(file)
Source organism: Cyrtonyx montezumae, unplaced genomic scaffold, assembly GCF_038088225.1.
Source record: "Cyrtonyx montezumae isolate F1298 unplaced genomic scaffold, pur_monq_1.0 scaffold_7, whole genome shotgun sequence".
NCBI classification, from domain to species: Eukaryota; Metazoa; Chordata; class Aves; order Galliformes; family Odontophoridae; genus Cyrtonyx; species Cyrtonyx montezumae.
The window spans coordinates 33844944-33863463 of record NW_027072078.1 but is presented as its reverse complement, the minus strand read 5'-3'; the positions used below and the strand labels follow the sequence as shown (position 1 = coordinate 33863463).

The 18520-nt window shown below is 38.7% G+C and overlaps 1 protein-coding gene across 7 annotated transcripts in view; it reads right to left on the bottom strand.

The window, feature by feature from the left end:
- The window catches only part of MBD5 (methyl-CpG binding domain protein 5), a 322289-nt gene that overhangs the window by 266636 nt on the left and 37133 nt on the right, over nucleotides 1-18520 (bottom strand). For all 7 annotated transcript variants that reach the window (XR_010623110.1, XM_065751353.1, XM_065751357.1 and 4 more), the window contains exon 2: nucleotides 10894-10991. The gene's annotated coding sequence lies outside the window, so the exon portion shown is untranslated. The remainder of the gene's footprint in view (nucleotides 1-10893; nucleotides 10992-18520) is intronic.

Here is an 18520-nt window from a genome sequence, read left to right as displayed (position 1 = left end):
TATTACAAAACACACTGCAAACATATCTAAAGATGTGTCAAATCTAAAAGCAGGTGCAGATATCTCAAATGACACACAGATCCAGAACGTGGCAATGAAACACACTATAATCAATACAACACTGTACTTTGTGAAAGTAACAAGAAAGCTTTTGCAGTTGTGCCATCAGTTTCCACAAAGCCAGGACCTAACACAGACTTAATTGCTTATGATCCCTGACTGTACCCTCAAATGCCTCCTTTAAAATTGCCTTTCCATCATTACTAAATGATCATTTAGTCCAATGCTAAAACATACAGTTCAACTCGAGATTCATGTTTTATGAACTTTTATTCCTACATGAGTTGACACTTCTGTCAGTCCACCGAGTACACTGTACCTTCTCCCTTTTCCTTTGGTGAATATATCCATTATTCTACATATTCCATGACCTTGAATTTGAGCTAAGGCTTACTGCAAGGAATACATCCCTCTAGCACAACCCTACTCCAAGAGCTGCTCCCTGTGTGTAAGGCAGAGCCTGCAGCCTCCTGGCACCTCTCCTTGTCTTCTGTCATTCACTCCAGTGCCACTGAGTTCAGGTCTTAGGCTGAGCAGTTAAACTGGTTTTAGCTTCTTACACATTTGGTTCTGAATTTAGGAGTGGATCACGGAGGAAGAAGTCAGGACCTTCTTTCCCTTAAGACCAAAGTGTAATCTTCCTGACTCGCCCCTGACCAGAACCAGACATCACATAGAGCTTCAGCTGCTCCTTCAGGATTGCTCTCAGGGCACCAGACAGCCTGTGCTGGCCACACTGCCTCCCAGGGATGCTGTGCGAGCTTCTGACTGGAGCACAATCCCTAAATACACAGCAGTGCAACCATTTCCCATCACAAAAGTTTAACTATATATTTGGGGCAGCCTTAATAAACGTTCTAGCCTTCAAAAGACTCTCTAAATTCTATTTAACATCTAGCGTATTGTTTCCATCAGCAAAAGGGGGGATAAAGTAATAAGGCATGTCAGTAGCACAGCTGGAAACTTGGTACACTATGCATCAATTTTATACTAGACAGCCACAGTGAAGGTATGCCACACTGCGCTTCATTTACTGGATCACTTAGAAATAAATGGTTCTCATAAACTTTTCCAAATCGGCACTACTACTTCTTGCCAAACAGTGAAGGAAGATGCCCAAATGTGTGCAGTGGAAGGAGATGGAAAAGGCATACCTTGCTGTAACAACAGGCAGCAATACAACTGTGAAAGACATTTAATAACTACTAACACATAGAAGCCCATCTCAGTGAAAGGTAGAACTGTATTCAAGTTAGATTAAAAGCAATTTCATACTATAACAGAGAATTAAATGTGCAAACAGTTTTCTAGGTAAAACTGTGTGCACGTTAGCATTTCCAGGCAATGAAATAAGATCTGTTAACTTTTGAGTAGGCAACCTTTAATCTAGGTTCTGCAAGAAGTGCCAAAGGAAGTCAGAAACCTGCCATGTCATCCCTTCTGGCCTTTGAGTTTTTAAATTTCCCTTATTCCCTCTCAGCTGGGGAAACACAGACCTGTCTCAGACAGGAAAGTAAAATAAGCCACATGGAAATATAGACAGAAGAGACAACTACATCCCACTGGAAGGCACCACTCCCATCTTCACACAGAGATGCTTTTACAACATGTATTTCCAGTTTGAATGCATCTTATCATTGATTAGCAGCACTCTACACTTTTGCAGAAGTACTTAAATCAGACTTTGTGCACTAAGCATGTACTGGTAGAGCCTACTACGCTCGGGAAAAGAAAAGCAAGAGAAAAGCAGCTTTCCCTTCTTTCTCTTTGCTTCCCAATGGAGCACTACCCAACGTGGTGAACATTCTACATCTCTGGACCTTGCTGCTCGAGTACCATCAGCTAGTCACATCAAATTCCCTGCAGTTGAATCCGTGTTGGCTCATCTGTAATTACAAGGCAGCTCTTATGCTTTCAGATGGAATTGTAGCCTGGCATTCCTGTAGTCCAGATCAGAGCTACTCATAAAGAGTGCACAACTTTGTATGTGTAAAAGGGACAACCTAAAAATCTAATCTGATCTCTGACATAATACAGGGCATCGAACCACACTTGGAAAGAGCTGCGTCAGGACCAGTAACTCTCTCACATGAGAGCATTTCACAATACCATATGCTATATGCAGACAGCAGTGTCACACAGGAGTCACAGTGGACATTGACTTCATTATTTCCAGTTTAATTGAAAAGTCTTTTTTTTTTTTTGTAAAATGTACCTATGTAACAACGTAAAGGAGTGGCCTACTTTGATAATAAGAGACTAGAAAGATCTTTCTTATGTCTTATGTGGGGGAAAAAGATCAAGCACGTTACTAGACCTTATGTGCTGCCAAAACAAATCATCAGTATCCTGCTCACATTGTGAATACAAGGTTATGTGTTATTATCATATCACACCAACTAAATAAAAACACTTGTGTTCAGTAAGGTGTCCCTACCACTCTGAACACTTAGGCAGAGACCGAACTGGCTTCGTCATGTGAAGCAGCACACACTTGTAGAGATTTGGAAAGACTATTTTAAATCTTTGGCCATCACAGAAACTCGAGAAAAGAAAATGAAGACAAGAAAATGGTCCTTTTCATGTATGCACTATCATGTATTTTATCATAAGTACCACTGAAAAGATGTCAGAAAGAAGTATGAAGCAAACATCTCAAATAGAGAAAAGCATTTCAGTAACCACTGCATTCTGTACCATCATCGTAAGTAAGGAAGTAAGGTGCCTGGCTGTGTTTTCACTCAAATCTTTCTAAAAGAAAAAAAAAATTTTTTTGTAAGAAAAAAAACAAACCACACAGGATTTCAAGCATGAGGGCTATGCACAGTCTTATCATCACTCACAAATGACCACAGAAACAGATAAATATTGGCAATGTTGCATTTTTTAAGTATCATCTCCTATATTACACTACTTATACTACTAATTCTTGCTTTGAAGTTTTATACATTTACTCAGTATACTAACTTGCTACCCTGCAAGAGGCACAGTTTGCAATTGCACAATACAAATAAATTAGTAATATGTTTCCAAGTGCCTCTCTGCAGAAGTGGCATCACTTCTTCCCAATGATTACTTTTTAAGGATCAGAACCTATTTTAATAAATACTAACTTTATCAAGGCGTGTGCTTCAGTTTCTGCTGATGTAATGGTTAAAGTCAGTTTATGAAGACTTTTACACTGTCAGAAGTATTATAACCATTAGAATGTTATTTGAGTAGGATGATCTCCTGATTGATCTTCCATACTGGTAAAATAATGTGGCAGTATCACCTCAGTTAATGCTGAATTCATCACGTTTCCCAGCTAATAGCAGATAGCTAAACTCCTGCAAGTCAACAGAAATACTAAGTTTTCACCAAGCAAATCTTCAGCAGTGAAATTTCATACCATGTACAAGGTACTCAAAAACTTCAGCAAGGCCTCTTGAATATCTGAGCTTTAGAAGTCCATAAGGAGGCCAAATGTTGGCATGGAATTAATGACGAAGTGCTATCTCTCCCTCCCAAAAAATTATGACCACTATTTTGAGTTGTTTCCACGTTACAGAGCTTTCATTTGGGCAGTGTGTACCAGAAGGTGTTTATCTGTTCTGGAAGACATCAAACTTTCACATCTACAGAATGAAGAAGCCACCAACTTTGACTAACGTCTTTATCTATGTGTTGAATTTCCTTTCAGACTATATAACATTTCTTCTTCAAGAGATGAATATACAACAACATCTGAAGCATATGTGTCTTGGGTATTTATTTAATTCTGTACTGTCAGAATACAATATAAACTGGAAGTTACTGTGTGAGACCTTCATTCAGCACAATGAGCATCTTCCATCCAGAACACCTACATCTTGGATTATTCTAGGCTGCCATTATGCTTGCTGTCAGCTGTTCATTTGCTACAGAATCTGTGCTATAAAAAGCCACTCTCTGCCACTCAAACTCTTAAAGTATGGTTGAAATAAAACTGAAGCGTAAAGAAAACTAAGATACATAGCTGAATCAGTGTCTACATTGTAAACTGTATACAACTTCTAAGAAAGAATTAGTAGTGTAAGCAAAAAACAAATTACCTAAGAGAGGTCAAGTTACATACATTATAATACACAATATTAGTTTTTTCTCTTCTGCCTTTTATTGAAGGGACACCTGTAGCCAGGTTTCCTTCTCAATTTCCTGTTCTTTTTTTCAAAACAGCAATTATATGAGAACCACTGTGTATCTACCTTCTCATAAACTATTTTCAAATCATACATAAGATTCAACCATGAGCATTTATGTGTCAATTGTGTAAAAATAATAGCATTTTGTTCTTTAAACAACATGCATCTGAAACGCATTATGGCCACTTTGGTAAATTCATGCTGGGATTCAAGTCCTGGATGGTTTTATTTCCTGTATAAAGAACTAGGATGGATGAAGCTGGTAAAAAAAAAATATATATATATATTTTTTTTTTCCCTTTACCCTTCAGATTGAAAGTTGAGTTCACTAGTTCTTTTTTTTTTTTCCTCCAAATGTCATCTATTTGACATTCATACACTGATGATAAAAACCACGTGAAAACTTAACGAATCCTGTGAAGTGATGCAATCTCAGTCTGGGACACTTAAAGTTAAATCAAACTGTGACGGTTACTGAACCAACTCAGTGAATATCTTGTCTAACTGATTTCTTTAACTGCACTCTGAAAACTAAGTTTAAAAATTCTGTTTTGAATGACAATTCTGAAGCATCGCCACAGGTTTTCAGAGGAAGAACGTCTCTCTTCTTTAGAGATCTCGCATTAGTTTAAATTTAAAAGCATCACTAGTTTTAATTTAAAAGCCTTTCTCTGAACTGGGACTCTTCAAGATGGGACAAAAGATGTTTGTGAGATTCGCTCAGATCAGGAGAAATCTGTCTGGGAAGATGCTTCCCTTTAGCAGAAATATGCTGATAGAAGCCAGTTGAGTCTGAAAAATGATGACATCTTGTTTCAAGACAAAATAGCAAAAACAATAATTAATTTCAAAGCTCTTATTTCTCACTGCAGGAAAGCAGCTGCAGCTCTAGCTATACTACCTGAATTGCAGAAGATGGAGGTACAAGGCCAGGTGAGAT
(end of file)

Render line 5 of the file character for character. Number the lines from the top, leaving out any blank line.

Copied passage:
The 18520-nt window shown below is 38.7% G+C and overlaps 1 protein-coding gene across 7 annotated transcripts in view; it reads right to left on the bottom strand.